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Bearden ‘proud’ Forsyth County Schools offering choice for in-person learning
State of the Schools

While the rest of the state’s largest school systems plan to start completely online amid the coronavirus pandemic, Forsyth County Schools Superintendent Dr. Jeff Bearden is “proud” that the school system is offering parents a choice to have their students learn in-person or virtually to begin the upcoming school year.

Bearden told those in attendance at the annual “State of the Schools” event on Tuesday, Aug. 4, that the school system’s decision was based on information from parents and guardians collected from two surveys over the summer as well as data about COVID-19, the disease caused by the virus, from the Georgia Department of Public Health (DPH).

While Bearden said he receives daily updates from the DPH, he highlighted Forsyth County’s lower cumulative totals of cases and deaths since the pandemic began in March compared to bordering counties. 

Bearden did not mention recent trends in Georgia and Forsyth County showing rising infections, the percentage of positive test results, hospitalizations, and deaths that concern public health experts.

READ MORE: What do the numbers say about COVID-19 in Forsyth County?

But Bearden said he strongly considered all the ways schools serve students, a big takeaway from his trip to the White House earlier this summer. Bearden pointed to the number of Forsyth County students who live in poverty, have a learning disability, experience neglect or abuse at home, or are homeless. 

The school system worked hard to serve those students in the spring when the pandemic forced schools to switch to full-time remote learning, but it was more challenging than when they are on campuses, he said.

“Yes, we have to look at COVID-19 and the impact that that’s having on our community,” Bearden said during a question and answer session. “We also have to look at the impact of our children not going to school. That’s why we gave families a choice.”

Any other year, the newest facilities under construction or the school system’s Diversity, Equity, and Inclusion (DEI) Plan would have been noteworthy enough at Tuesday’s event hosted by the Forsyth County Chamber of Commerce.

Three campuses are opening in the next year, with Poole’s Mill Elementary School opening in a few weeks and Hendrix Middle School and East Forsyth High School set to open in 2021, as Forsyth County Schools keeps pace with the county’s continued growth. The school system is on track to pass Atlanta Public Schools soon as the sixth-largest school system in Georgia, according to projections.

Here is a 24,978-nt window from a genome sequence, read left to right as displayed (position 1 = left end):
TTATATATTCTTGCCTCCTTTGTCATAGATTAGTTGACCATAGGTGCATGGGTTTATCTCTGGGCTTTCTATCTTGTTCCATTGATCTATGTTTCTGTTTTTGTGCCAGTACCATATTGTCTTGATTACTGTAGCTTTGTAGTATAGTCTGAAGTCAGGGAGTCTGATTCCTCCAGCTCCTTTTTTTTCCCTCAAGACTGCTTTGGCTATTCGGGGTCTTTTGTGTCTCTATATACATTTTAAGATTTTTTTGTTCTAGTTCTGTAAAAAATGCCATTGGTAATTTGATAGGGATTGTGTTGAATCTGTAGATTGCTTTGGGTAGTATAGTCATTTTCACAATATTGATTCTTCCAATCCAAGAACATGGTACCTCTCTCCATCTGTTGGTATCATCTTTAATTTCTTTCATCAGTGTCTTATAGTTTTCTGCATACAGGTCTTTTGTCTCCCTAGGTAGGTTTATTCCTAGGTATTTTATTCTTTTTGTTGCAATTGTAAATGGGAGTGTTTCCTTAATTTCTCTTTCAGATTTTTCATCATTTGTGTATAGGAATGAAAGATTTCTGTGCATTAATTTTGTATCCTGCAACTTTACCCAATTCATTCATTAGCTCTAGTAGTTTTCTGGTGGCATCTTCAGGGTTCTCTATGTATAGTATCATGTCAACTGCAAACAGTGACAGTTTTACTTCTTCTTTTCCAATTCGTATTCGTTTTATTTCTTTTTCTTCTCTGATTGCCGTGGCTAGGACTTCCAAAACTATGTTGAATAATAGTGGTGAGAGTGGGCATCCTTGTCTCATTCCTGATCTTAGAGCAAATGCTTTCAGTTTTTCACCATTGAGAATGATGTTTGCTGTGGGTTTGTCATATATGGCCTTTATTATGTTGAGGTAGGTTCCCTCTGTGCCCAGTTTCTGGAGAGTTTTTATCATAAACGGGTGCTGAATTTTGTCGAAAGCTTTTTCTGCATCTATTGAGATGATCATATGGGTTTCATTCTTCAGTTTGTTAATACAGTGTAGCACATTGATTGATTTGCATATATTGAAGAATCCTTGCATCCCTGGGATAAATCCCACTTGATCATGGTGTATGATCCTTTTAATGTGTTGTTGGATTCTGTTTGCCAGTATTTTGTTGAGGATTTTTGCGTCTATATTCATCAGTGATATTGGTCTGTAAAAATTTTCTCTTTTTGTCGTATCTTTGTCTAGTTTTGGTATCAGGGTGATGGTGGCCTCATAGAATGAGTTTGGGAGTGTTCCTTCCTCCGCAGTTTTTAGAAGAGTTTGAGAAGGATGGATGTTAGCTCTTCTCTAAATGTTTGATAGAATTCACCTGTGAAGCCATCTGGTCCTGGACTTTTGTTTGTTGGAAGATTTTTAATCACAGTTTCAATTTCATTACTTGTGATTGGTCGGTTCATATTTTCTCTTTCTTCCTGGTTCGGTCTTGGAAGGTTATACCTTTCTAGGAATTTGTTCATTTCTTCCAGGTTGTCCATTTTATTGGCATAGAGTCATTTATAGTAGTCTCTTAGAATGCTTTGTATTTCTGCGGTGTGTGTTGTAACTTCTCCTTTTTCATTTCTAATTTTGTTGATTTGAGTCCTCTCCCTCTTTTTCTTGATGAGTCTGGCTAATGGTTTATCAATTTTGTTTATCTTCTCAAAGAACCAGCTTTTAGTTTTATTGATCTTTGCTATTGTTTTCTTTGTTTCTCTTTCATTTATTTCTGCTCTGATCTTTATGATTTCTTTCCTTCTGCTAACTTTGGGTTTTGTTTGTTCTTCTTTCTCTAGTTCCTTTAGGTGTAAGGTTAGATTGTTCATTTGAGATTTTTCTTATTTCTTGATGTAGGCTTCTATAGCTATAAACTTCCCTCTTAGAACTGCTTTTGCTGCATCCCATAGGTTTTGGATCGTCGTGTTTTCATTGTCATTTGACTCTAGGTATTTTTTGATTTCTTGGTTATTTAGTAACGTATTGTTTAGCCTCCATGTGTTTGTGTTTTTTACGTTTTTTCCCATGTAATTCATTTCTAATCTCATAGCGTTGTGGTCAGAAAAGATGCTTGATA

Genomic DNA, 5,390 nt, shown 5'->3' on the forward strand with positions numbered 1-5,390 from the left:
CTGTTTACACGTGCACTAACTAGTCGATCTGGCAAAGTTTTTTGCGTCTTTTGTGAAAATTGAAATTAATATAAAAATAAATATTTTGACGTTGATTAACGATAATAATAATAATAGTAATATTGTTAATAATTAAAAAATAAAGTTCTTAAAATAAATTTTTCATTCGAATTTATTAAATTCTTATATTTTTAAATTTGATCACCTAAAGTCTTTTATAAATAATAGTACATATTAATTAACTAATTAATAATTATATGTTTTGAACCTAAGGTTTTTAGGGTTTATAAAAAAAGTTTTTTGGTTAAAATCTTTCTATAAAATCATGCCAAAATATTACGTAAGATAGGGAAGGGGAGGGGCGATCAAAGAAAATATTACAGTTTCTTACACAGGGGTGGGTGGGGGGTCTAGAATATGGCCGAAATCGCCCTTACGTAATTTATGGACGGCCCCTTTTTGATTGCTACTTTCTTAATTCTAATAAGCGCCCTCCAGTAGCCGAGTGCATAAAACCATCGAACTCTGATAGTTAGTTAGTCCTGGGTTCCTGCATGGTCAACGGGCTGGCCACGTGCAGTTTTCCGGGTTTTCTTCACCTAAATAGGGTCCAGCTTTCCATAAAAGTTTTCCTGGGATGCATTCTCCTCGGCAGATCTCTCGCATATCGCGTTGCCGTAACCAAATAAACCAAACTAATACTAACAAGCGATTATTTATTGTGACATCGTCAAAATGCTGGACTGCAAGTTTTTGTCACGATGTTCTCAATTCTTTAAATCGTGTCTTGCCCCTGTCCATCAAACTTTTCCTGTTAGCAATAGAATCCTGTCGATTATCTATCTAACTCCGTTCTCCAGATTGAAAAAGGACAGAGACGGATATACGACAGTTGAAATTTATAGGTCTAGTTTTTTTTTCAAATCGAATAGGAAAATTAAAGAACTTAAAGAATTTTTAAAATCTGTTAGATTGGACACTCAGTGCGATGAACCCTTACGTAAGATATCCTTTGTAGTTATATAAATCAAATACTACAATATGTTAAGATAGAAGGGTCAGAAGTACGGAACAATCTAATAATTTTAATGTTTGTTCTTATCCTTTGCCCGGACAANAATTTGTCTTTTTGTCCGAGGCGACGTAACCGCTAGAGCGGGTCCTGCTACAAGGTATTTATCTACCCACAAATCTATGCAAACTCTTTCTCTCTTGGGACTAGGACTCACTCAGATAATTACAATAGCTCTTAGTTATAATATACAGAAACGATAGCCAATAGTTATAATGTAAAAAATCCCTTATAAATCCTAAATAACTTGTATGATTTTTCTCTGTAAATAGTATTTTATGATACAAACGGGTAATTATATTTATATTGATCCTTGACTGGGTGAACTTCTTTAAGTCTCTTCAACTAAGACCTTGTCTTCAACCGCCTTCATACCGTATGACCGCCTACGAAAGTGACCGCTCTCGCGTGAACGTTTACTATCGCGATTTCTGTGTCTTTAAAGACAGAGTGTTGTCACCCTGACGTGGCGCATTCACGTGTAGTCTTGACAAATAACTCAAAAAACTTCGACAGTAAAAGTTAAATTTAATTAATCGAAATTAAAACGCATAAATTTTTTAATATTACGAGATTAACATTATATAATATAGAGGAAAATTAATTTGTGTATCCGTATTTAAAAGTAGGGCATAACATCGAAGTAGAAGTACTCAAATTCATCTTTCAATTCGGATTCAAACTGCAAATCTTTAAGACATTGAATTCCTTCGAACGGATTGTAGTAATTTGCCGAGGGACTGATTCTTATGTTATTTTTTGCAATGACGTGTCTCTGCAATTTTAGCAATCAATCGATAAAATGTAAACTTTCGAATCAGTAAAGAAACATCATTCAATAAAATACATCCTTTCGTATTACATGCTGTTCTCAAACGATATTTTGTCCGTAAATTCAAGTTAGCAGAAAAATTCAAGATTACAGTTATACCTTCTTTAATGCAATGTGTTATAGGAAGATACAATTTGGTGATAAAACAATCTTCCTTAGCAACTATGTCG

Work also continues on the FOCAL Center, the school system’s new performing arts facility, and Academy for Creative Education, which will be the new home for the system’s alternative learning programs Gateway Academy, Forsyth Academy and Forsyth Virtual Academy.

The county’s growth is also increasing diversity among the school system’s more than 50,000 students, particularly those who identify as Asian. Forsyth County Schools plans to hire a diversity specialist at the district level as part of its DEI plan, as well as provide inclusion training for staff, improve curriculum and resources in school media centers, and expand racial and ethnic awareness and education.

KNOW MORE: School system looks to diversity plan as community brings up concerns about curriculum, racism in schools

But the Q&A-portion of the event was dominated by the pandemic. Pre-selected questions raised concerns about how the school system will respond to positive cases, teacher safety, the pandemic’s impact on the school budget, and sports and other extracurricular activities.

Bearden and Forsyth County Board of Education Chair Nancy Roche echoed previous statements about the school system’s “Restart Forsyth” plan for reopening that lay out guidelines for local schools. Principals are implementing dozens of new measures meant to mitigate the spread of the virus and tailoring them to fit their campus, Bearden said.

Even so, the plans won’t completely eliminate the chance of students and staff being exposed to the virus, Bearden said, even with one-third of elementary school students starting the year learning remotely through the school system’s new K-5 virtual program.

“That’s not doable,” he said.

Bearden and Roche encouraged parents to reach out to their child’s principal to see how they are implementing the school system’s reopening plan. 

“Everyone has to be patient and not be afraid to work with us,” Roche said. “I think we can do this together. Have faith.”